KUALA LUMPUR - While the weather may be hot and dry of late, Malaysians are still not experiencing a heatwave.
According to the Malaysian Meteorological Department, the current hot weather is due to the south west monsoon, which generally brings less clouds.
"This, in turn, exposes us to more sunlight and the stifling heat," said the department's Central Forecast Office director Muhammad Helmi Abdullah yesterday.
He said temperature during this period was normally around 33 degrees Celsius, but "now it is 34 to 35 degrees Celsius".
This was, however, still within the normal temperature range for this period, he said, adding that if it went above 37 degrees Celsius, then "we will be having a heatwave".
"Currently, we are not predicting any heatwave happening this year. It occurs when there is an El Nino."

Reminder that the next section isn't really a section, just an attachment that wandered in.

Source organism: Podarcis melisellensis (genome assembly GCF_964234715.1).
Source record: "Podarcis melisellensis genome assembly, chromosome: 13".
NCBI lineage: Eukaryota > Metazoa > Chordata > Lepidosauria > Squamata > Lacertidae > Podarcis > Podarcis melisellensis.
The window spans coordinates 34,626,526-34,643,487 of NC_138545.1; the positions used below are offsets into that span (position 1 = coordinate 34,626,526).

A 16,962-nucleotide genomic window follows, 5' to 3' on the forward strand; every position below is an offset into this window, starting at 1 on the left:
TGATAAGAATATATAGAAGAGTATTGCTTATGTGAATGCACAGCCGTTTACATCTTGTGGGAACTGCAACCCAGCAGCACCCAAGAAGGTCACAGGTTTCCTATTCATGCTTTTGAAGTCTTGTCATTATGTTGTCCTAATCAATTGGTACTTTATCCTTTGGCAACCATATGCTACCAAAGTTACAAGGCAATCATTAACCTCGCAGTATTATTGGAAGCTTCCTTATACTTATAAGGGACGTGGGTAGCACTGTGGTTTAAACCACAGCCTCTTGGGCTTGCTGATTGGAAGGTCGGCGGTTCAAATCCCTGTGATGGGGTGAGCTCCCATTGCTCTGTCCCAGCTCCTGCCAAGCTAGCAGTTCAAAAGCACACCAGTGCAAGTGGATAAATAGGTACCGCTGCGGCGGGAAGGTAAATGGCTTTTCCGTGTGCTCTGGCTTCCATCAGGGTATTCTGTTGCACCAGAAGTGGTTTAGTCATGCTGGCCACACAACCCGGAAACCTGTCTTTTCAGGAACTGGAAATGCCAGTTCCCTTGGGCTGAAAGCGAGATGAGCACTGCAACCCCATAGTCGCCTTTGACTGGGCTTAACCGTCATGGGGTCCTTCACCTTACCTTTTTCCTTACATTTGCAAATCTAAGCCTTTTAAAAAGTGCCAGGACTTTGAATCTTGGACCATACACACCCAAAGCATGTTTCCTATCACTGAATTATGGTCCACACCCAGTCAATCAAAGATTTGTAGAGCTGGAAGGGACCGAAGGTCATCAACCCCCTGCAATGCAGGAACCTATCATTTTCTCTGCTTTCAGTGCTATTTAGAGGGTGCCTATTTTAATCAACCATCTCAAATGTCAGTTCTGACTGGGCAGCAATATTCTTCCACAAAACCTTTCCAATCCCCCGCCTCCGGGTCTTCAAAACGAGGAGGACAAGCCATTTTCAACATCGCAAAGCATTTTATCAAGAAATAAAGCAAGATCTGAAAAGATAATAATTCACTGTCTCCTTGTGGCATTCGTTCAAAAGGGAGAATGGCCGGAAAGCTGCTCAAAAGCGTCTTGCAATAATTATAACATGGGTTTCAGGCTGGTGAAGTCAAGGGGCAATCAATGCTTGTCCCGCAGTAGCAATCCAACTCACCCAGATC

The last time the country was hit by a soaring heatwave was in 1998 and it was due to a strong El Nino, a climate pattern where the warm surface of the tropical eastern Pacific ocean carries high air pressure to the Western Pacific, and a heatwave is one of the weather phenomenon due to this.
Helmi said in Malaysia, a heatwave usually occurs at the end of the south east and south west monsoon periods.
"Perlis and Kedah are frequently affected by heatwaves during February and March."
Consultant Nephrologist Dr Vincent Chun Wei Wong said that heatwaves could cause heat strokes and even lead to kidney stones.
"When the temperature is too hot, the body will be dehydrated and exhausted.
"In the end, the body will not be able to cool itself.
"Kidney stones occurs when the body is extremely dehydrated and urine crystals form stones in the kidney, damaging its functions."
Dr Chun, from KPJ Kajang Specialist Hospital, advised the public to constantly drink water and avoid consuming alcoholic or carbonated beverages.